I have had ample time to study this bill and to consider what might be included in it under the heading “ Munitions “. ‘ The very essence of munitions in my opinion is foodstuffs. Without food, clothing and the equipment necessary, for our defence forces, shells and guns would be useless. The Government should take into consideration the possibility of making available such munitions as surplus wheat that would provide for the future requirements of the nation and our overseas allies as well as the self-governing dominions making up the British Commonwealth of Nations. ‘ Senators may smile at the idea of classing wheat as munitions, but I .can tell them that that is a practical project. Last September we were on the verge of an international eruption that would have involved the whole world. We know that without’ foodstuffs an army cannot exist. Therefore the Government should see the advisability of not permitting the wealthproducing wheat industry to go out of existance, even if it be necessary to store up a portion of the wheat yield of the Commonwealth. Cannons, shells and other instruments of destruction are to be manufactured, and in all probability they will be stored for five years without a shot being fired. We hope that we shall not be called upon to take part in a war inside of five years. At the end of that period we shall be told by the military authorities that the munitions are out of date and must be jettisoned. They will admit that enormous expense is involved but they will ask, “ Are we not fortunate that we have not had to. resort to those’ instruments of destruction in order to defend Australia ? “. The citizens will be glad to jettison those instruments without firing a shot. If we stored wheat, and, after holding it in readiness for a national crisis had to sell it at a loss, would the nation be any poorer than it was in having to discard unused munitions?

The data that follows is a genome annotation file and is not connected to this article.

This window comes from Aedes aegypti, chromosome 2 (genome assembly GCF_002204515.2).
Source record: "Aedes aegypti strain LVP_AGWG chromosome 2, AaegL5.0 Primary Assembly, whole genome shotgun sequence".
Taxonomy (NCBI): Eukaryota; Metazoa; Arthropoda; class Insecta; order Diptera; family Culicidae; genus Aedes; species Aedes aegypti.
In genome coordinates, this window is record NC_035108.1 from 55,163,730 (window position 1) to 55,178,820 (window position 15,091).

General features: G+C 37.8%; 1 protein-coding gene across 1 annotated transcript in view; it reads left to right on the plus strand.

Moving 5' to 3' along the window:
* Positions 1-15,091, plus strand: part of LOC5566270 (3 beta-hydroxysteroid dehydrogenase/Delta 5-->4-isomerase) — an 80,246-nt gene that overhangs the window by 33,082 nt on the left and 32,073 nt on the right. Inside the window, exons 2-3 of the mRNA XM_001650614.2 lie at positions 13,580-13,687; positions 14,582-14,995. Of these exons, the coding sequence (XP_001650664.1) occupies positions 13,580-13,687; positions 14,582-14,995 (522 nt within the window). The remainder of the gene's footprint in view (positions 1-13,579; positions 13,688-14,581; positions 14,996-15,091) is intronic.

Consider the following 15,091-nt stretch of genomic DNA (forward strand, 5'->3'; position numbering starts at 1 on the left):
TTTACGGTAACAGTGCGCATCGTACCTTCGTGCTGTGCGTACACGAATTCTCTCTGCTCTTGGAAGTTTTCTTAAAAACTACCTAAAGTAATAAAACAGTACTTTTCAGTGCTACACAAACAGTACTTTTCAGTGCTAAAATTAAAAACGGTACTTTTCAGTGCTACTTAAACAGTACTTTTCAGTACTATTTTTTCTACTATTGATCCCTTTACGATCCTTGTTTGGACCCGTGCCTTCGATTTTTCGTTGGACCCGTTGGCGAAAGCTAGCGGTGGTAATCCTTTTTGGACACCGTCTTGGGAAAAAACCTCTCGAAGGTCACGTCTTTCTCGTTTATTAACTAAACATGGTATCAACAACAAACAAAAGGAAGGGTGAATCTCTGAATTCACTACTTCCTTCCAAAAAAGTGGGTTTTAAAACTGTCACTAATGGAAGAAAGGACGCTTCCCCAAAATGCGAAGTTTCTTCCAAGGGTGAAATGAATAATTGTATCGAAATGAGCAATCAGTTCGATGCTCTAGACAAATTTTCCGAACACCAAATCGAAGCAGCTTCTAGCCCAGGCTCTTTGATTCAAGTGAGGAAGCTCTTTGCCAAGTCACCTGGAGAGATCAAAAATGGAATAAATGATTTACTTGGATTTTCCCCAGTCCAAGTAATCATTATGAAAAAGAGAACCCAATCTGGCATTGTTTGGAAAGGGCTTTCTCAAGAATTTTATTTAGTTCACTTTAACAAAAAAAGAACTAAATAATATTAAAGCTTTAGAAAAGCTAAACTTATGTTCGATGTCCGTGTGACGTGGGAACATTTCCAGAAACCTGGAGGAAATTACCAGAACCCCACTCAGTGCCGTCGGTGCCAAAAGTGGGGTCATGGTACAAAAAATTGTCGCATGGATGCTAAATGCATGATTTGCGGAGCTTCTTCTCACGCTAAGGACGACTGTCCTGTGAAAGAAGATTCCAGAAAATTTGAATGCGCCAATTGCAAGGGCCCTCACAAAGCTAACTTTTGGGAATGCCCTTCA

– Can wheat be stored safely?
– For a time, but probably not for as long as we can store ammunition. There is “an end to the life of even those things, because new guns are invented, rendering the old ones obsolete. The Mark “VT. rifle and the cartridges to fit it had to be discarded, and so would wheat if weevil got into it, but we must take that risk. Under the bill the Government will have a wonderful opportunity to do good, but at the same time there will be opportunities to do a great deal of harm to the people of Australia if the provisions be not handled carefully and judiciously. The measure has been amended but there is still room for further improvement. In reality this is a committee bill, and it can be moulded without much talk to meet the needs of cbe Australian people. The bill can be made useful if the Government is prepared to be reasonable, but apparently it is unbending, not only in this chamber, but also in the House of Representatives. No encouragement is given to the Opposition that its amendments will receive the consideration to which they are entitled. I advise the Minister to take a broader view of the business of the Senate. We should not be bound hand and foot to agree to the proposals embodied in a bill. When the debate on the second reading is over the fight is over, and the Minister has got his bill through. The measure then becomes the property of the committee which should have an opportunity of moulding it to meet the needs of the nation. I ask the Minister to give the amendments proper consideration. We have any amount of time, and the weather will improve. When the measure is in committee I propose to support the amendments to be submitted by the Opposition.